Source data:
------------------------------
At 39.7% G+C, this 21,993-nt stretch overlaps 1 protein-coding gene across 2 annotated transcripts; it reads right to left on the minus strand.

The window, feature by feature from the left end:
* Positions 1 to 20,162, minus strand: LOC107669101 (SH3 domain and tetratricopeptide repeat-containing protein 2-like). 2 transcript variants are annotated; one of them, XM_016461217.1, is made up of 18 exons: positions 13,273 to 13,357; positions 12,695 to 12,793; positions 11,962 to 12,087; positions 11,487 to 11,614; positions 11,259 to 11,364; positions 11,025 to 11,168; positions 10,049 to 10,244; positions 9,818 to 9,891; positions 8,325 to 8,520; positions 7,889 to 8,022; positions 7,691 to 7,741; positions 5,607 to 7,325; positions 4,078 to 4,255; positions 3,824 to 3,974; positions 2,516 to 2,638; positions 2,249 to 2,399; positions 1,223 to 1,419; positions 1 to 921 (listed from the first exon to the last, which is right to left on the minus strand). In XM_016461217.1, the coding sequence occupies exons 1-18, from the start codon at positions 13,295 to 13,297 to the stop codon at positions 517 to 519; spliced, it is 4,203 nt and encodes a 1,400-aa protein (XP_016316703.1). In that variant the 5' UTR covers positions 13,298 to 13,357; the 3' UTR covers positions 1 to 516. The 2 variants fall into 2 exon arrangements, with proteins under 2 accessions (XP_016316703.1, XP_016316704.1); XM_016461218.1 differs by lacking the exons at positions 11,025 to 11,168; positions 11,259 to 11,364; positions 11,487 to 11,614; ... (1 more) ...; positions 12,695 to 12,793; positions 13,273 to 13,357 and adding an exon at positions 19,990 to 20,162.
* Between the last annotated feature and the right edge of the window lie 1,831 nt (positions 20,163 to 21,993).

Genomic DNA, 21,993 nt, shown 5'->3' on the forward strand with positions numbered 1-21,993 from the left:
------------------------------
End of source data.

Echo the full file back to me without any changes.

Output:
At 39.7% G+C, this 21,993-nt stretch overlaps 1 protein-coding gene across 2 annotated transcripts; it reads right to left on the minus strand.

The window, feature by feature from the left end:
* Positions 1 to 20,162, minus strand: LOC107669101 (SH3 domain and tetratricopeptide repeat-containing protein 2-like). 2 transcript variants are annotated; one of them, XM_016461217.1, is made up of 18 exons: positions 13,273 to 13,357; positions 12,695 to 12,793; positions 11,962 to 12,087; positions 11,487 to 11,614; positions 11,259 to 11,364; positions 11,025 to 11,168; positions 10,049 to 10,244; positions 9,818 to 9,891; positions 8,325 to 8,520; positions 7,889 to 8,022; positions 7,691 to 7,741; positions 5,607 to 7,325; positions 4,078 to 4,255; positions 3,824 to 3,974; positions 2,516 to 2,638; positions 2,249 to 2,399; positions 1,223 to 1,419; positions 1 to 921 (listed from the first exon to the last, which is right to left on the minus strand). In XM_016461217.1, the coding sequence occupies exons 1-18, from the start codon at positions 13,295 to 13,297 to the stop codon at positions 517 to 519; spliced, it is 4,203 nt and encodes a 1,400-aa protein (XP_016316703.1). In that variant the 5' UTR covers positions 13,298 to 13,357; the 3' UTR covers positions 1 to 516. The 2 variants fall into 2 exon arrangements, with proteins under 2 accessions (XP_016316703.1, XP_016316704.1); XM_016461218.1 differs by lacking the exons at positions 11,025 to 11,168; positions 11,259 to 11,364; positions 11,487 to 11,614; ... (1 more) ...; positions 12,695 to 12,793; positions 13,273 to 13,357 and adding an exon at positions 19,990 to 20,162.
* Between the last annotated feature and the right edge of the window lie 1,831 nt (positions 20,163 to 21,993).

Genomic DNA, 21,993 nt, shown 5'->3' on the forward strand with positions numbered 1-21,993 from the left: